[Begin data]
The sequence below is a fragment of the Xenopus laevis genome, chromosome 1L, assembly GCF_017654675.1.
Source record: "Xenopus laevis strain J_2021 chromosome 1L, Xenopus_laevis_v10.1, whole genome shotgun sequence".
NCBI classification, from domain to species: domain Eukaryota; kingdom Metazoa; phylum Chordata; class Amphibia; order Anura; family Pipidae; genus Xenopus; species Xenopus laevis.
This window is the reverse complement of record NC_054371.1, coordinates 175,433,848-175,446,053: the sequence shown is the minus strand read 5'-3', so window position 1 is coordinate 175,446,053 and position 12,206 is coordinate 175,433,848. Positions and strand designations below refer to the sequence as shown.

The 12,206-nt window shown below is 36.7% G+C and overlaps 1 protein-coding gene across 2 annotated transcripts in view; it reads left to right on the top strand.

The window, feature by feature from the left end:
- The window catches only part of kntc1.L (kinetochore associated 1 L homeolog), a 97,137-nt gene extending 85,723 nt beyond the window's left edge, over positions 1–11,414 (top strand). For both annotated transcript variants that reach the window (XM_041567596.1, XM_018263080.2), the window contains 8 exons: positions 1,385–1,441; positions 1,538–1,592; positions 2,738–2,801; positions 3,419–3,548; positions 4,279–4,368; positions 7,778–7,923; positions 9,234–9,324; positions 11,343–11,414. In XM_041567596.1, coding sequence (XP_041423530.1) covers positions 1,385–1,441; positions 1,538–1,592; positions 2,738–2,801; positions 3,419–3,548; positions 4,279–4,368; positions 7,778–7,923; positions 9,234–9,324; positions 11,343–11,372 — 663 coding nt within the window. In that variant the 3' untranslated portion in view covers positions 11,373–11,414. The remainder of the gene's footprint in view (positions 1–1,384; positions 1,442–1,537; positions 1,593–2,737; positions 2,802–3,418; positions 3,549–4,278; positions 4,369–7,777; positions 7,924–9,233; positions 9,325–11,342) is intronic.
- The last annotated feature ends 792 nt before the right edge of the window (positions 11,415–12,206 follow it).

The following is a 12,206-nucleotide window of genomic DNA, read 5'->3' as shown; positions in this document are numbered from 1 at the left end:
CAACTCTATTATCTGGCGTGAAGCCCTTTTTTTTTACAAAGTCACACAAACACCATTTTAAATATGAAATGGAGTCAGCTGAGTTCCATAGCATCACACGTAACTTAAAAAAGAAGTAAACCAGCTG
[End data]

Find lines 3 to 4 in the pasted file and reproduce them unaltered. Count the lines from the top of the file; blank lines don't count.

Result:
NCBI classification, from domain to species: domain Eukaryota; kingdom Metazoa; phylum Chordata; class Amphibia; order Anura; family Pipidae; genus Xenopus; species Xenopus laevis.
This window is the reverse complement of record NC_054371.1, coordinates 175,433,848-175,446,053: the sequence shown is the minus strand read 5'-3', so window position 1 is coordinate 175,446,053 and position 12,206 is coordinate 175,433,848. Positions and strand designations below refer to the sequence as shown.